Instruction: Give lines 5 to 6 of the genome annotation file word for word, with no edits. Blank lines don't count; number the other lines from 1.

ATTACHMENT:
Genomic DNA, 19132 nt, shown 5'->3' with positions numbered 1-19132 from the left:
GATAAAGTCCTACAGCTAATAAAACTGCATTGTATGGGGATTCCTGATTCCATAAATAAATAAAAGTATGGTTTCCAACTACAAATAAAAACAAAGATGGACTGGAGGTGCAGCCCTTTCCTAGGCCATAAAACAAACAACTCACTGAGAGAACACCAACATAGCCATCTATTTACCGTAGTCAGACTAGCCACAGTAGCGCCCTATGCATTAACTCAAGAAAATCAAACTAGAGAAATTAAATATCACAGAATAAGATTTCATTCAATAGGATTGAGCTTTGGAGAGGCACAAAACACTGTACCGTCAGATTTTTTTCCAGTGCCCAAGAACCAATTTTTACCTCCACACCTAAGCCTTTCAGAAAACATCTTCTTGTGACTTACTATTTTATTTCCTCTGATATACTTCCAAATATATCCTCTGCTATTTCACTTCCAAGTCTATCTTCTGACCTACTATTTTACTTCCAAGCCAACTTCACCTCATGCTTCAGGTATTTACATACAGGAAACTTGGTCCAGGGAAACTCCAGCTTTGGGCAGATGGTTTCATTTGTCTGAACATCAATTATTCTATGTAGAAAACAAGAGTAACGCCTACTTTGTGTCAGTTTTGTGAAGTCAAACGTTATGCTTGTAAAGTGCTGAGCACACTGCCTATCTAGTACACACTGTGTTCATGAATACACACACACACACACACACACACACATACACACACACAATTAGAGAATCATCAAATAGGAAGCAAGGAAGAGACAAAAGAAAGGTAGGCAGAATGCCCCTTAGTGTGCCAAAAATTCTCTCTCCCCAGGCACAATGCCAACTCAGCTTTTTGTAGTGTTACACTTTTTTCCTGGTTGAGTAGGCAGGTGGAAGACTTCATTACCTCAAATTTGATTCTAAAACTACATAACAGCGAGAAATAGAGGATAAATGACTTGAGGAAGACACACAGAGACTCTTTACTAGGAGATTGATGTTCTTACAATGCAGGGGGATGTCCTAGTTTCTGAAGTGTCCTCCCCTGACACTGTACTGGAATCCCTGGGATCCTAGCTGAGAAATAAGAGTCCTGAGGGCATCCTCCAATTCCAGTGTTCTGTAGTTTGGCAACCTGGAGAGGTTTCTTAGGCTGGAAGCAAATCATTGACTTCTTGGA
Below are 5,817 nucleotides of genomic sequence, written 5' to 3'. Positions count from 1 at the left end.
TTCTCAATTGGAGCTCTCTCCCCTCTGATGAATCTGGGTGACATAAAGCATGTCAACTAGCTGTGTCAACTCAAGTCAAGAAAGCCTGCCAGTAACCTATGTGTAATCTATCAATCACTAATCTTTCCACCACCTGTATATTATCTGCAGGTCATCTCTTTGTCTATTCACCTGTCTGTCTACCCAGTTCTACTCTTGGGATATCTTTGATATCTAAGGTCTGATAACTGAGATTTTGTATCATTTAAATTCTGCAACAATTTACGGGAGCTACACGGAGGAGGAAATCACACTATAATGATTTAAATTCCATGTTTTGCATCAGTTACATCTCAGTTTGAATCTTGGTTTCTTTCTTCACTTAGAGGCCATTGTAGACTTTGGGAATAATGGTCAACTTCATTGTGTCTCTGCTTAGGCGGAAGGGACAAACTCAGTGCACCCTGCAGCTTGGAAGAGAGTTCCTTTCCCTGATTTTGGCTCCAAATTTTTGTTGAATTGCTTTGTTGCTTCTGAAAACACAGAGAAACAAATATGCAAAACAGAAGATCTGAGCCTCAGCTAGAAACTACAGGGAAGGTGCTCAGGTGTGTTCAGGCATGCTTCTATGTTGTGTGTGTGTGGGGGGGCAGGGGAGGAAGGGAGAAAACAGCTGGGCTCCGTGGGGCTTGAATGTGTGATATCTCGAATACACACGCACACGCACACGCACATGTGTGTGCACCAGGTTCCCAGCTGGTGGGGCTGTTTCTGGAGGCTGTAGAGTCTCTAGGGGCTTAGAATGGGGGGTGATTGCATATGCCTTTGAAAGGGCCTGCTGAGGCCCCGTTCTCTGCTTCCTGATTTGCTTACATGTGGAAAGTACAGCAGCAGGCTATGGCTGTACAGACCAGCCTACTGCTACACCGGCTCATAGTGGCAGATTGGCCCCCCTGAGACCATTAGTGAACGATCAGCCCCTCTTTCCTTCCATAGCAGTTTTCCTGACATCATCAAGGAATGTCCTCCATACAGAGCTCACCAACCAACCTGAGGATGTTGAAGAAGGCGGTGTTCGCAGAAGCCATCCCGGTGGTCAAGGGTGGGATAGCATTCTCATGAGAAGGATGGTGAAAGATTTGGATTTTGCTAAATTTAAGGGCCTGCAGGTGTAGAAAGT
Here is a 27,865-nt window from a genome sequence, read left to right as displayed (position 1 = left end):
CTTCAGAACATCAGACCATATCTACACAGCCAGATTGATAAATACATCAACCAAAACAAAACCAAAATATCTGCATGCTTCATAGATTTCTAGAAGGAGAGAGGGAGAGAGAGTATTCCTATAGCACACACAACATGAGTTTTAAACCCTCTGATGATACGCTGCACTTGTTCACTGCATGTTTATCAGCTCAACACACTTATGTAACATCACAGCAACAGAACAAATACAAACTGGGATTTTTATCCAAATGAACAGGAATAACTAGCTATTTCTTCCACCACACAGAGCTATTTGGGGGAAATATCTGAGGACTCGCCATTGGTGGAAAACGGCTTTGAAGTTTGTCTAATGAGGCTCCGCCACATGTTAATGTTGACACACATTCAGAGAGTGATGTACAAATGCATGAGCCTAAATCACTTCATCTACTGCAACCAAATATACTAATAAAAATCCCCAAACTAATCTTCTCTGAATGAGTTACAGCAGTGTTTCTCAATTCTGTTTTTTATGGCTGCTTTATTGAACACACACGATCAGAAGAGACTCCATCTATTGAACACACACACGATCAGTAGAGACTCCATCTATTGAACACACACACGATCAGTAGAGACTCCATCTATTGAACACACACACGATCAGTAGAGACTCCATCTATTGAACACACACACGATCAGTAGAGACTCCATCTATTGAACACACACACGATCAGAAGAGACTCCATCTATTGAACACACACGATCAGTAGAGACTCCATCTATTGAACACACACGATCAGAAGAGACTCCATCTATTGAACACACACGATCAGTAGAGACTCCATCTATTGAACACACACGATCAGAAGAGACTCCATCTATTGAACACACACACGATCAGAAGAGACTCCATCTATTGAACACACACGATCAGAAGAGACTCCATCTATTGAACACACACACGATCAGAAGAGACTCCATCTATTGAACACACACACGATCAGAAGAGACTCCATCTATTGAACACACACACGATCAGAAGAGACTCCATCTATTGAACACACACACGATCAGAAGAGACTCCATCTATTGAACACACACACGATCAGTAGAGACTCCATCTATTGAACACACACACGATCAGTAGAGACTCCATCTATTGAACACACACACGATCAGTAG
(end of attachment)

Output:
Here is a 27,865-nt window from a genome sequence, read left to right as displayed (position 1 = left end):
CTTCAGAACATCAGACCATATCTACACAGCCAGATTGATAAATACATCAACCAAAACAAAACCAAAATATCTGCATGCTTCATAGATTTCTAGAAGGAGAGAGGGAGAGAGAGTATTCCTATAGCACACACAACATGAGTTTTAAACCCTCTGATGATACGCTGCACTTGTTCACTGCATGTTTATCAGCTCAACACACTTATGTAACATCACAGCAACAGAACAAATACAAACTGGGATTTTTATCCAAATGAACAGGAATAACTAGCTATTTCTTCCACCACACAGAGCTATTTGGGGGAAATATCTGAGGACTCGCCATTGGTGGAAAACGGCTTTGAAGTTTGTCTAATGAGGCTCCGCCACATGTTAATGTTGACACACATTCAGAGAGTGATGTACAAATGCATGAGCCTAAATCACTTCATCTACTGCAACCAAATATACTAATAAAAATCCCCAAACTAATCTTCTCTGAATGAGTTACAGCAGTGTTTCTCAATTCTGTTTTTTATGGCTGCTTTATTGAACACACACGATCAGAAGAGACTCCATCTATTGAACACACACACGATCAGTAGAGACTCCATCTATTGAACACACACACGATCAGTAGAGACTCCATCTATTGAACACACACACGATCAGTAGAGACTCCATCTATTGAACACACACACGATCAGTAGAGACTCCATCTATTGAACACACACACGATCAGAAGAGACTCCATCTATTGAACACACACGATCAGTAGAGACTCCATCTATTGAACACACACGATCAGAAGAGACTCCATCTATTGAACACACACGATCAGTAGAGACTCCATCTATTGAACACACACGATCAGAAGAGACTCCATCTATTGAACACACACACGATCAGAAGAGACTCCATCTATTGAACACACACGATCAGAAGAGACTCCATCTATTGAACACACACACGATCAGAAGAGACTCCATCTATTGAACACACACACGATCAGAAGAGACTCCATCTATTGAACACACACACGATCAGAAGAGACTCCATCTATTGAACACACACACGATCAGAAGAGACTCCATCTATTGAACACACACACGATCAGTAGAGACTCCATCTATTGAACACACACACGATCAGTAGAGACTCCATCTATTGAACACACACACGATCAGTAG